November 20, 2009, 12:00 AM

Why the Hot 100 matter

By drawing out online innovation, we are exposing the industry to many of the practices that will define future success.

Every year we rank the Hot 100 e-retailing web sites, recognizing innovation in online retailing. The aim is to highlight retailers who move the online retailing business to a new level of service, features, functions and online experience. This year is no different.

But more than most years, recognizing the Hot 100 this year is crucial to the industry: By drawing out online innovation, we are exposing the industry to many of the practices that will define future success. And keeping up with market-leading practices is more crucial than ever at a time when a deep recession seems to have created more cautious and discerning consumers, even as we move into recovery. The new consumer attitude will define a new market in which retailers will compete more aggressively than before for consumer dollars. Today, an e-retailer must give consumers a deliberate reason to come to a site, to stay and to buy. The Hot 100 illustrates interesting and new ways that online retailers have achieved those objectives.

The path to success for some retailers is paved with videos. One of the fastest moving trends of the past year has been growth in online video viewing. Consumers spend an average of 8.5 hours viewing 135 videos each month, double from a year ago. Several Hot 100 sites have added video with great success in the past year, including, which hosts hundreds of videos. 5% of shoppers click from product to video; they convert to buyers 45% more often than other shoppers.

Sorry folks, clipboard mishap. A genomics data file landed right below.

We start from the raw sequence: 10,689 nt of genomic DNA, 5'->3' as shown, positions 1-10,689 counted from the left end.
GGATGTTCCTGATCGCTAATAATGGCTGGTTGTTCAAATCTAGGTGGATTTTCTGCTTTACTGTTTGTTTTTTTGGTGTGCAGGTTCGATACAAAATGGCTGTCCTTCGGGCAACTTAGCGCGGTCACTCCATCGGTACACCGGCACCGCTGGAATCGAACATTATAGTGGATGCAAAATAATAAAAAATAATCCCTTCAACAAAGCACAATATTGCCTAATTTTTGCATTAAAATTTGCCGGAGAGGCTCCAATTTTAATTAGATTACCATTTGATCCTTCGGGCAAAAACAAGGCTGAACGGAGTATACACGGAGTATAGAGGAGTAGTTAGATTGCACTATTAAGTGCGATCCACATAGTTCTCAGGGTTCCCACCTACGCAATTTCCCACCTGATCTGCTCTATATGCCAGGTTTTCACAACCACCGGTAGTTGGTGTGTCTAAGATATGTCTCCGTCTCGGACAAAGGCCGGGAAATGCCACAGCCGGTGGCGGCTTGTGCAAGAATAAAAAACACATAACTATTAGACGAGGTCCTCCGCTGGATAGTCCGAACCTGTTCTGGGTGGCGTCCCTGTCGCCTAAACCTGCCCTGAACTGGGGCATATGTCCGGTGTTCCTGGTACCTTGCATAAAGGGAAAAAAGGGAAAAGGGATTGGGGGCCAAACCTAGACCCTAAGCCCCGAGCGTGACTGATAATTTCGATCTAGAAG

Shoppers respond well to other content also-especially customer reviews and ratings. Golfsmith hosts 50,000 user-generated product reviews and 500 questions in its Ask & Answer section. Shoppers who read reviews convert on average 5% higher and those who use Ask & Answer have 17% higher average order value than those who do not.

Besides tapping into major trends, some Hot 100 e-retailers are innovating in simpler ways:

- Best Buy’s Pitch In card: The shopper creates an account and a wish list, and friends and relatives contribute to it online or at an in-store kiosk.

-’s new nav bar: New top navigation tabs drop down not a text list of subcategories but images with text that help guide the consumer. For instance, the Desktops and All-in-One PCs tab shows these sub-categories: Everyday computing, Slim and sleek, High performance, All-in-one PCs and Quick-ship models, all with corresponding images. HP says this feature got such a positive response in testing that it didn’t even finish the test; it just implemented the feature.

-’s memory: remembers what a shopper views. When she returns, it shows those and related items on the home page-a huge stride in the much-touted but yet-to-develop strategy of one-to-one marketing.

-’s expertise: Employees at Net-A-Porter try on apparel, then provide information like jean rise, leg opening and headband width on product pages-a great example of a low-tech approach to improving the web site experience. It’s also a good example of creating an online experience that store merchants would have a hard time replicating. By aggregating shoppers, the Internet allows Net-A-Porter to provide information uniformly to all customers-a near-impossible endeavor in a store.

We hope you might find in the following pages several ideas suited to your own web site that could help you get into the Hot 100 next year. Congratulations to our Hot 100 and Mobile Commerce 5 honorees.

Best wishes for the Holidays and best of luck in the coming year.

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